For its upcoming Punisher relaunch, Marvel even uses the phrase “Born Again” as an example. This means that there will be a lot of new things for Frank Castle.
5. Secret Wars
No, not this year’s Secret Wars. This is the first one!
Back in 1984, Marvel Comics and Mattel came up with the idea to make a toy line and comic book series together that would feature all the best superheroes and villains from the Marvel Universe in one story. This led to Secret Wars, the first major Marvel crossover event.
In Secret Wars, there was a 12-issue limited series and ten tie-in stories in ten other comics. This set the stage for other Marvel events. Secret Wars pitted a who’s who of Marvel heroes and villains against each other, with the end result being a sometimes silly but still exciting and even defining story that had a big impact on the whole Marvel world.
On the Fantastic Four, She-Hulk and the second Spider-Woman. There were even more story lines and character changes that continued to happen in a sequel that came out a few years later. Julia Carpenter: They all started out in Secret Wars.
6. X-Men: Age of Apocalypse
In the late ’90s, Marvel said they were going to cancel the entire X-Men line, which was at its peak of popularity at the time, and start over with a whole new set of titles. And so they did, reimagining the entire X-line in a different world with a very different status quo.
After four months of comic books called “Age of Apocalypse,” the X-Men franchise was turned upside down with new roles and relationships for almost all of the characters.
People who read “Age of Apocalypse” saw Nightcrawler, Cyclops, Wolverine, Magneto, Rogue, and many, many more in very different ways. Charles Xavier died before the X-Men were formed and Apocalypse is the undisputed ruler of the world.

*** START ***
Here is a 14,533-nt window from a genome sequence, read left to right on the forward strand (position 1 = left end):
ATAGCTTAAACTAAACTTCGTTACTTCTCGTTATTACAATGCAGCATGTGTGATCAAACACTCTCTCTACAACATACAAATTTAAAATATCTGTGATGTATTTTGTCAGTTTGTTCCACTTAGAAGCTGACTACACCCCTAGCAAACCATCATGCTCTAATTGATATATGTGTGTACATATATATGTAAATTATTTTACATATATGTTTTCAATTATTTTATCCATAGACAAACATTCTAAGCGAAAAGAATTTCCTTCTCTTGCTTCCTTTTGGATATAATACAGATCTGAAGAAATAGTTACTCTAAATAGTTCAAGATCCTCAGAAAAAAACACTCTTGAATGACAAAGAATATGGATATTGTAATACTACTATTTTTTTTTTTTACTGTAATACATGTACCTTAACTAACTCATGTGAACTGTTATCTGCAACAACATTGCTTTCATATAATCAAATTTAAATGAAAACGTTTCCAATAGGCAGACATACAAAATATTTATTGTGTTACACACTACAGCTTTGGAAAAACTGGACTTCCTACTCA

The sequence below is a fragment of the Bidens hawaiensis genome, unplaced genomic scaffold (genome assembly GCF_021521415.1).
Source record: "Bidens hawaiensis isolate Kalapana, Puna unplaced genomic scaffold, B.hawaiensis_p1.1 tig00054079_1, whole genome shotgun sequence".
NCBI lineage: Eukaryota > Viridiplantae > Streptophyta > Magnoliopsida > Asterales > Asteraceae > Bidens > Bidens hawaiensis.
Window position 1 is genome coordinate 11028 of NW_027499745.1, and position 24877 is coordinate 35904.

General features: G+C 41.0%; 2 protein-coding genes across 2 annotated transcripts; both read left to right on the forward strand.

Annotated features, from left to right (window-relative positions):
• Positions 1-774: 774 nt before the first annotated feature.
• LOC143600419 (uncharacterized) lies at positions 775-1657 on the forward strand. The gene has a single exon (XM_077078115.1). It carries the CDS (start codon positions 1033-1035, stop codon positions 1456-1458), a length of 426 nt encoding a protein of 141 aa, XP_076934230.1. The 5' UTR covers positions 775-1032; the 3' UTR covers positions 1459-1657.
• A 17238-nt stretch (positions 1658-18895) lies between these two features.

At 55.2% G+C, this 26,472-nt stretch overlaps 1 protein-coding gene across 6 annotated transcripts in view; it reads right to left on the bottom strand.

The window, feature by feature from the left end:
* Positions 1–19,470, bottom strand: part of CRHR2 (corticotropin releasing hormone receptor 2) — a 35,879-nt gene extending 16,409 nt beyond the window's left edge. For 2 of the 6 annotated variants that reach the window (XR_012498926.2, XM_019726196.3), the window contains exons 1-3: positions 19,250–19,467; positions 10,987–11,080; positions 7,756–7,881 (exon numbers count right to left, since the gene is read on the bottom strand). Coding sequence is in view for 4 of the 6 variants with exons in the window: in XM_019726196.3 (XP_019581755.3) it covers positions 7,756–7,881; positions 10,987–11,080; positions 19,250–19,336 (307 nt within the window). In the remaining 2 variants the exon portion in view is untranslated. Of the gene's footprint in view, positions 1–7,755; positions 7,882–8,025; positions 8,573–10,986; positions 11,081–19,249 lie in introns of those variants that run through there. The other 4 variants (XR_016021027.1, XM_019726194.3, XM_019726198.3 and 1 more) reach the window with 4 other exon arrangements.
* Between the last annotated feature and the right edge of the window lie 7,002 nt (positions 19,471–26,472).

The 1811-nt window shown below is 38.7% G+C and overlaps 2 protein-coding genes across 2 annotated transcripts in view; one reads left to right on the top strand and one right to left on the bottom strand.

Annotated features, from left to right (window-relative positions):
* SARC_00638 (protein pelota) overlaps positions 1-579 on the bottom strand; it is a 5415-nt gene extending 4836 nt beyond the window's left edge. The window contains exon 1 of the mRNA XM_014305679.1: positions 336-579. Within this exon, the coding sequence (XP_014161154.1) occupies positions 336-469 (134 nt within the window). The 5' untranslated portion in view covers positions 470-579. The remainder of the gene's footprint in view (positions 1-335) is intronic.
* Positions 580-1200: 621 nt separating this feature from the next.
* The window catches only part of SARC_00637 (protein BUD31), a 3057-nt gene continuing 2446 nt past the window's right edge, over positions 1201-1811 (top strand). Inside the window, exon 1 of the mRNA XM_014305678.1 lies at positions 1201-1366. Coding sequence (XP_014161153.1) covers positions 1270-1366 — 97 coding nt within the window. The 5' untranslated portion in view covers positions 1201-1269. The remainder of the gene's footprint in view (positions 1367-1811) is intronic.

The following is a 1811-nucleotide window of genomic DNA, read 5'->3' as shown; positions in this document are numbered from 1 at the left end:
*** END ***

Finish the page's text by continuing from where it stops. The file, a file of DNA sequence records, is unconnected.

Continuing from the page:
Fans loved “Age of Apocalypse,” even though there were some problems with the story. Some of the new characters even made their way into the mainstream Marvel Universe after the story was over and the X-Men timeline was restored.
7. Astonishing X-Men Vol. 1: Gifted
The X-Men have been through a lot in their Marvel Comics history, and this first volume of the new series started with the idea that Cyclops and Emma Frost would form a new team. As a result, their plans to do so are put in jeopardy by the prospect of a “mutant cure” being found by a scientist. This intrigues a very mutated Beat.
This first arc reintroduced some of the X-most Men’s important characters to set them up for the rest of the story. It also saw the return of Colossus. Astonishing X-Men Vol. 1: Gifted was praised for its story and for being a good place to start for a new era of comics.
8. Civil War
It’s one of the best movies in the Marvel Cinematic Universe, Captain America: Civil War. It was based on the Civil War comic crossover arc, but not very much. Ironically, the comic book series written by Mark Millar and drawn by Steve McNiven and Dexter Vines had a mixed reaction when it ran from 2006 to 2007.
The story was about the U.S. government passing the Superhero Registration Act, which made superheroes work under official rules like law enforcement. This put Captain America’s rebels against Iron Man’s supporters, with the X-Men in the middle. This made the X-Men neutral. However, over time, the meta-commentary in Civil War made the comic a hit again.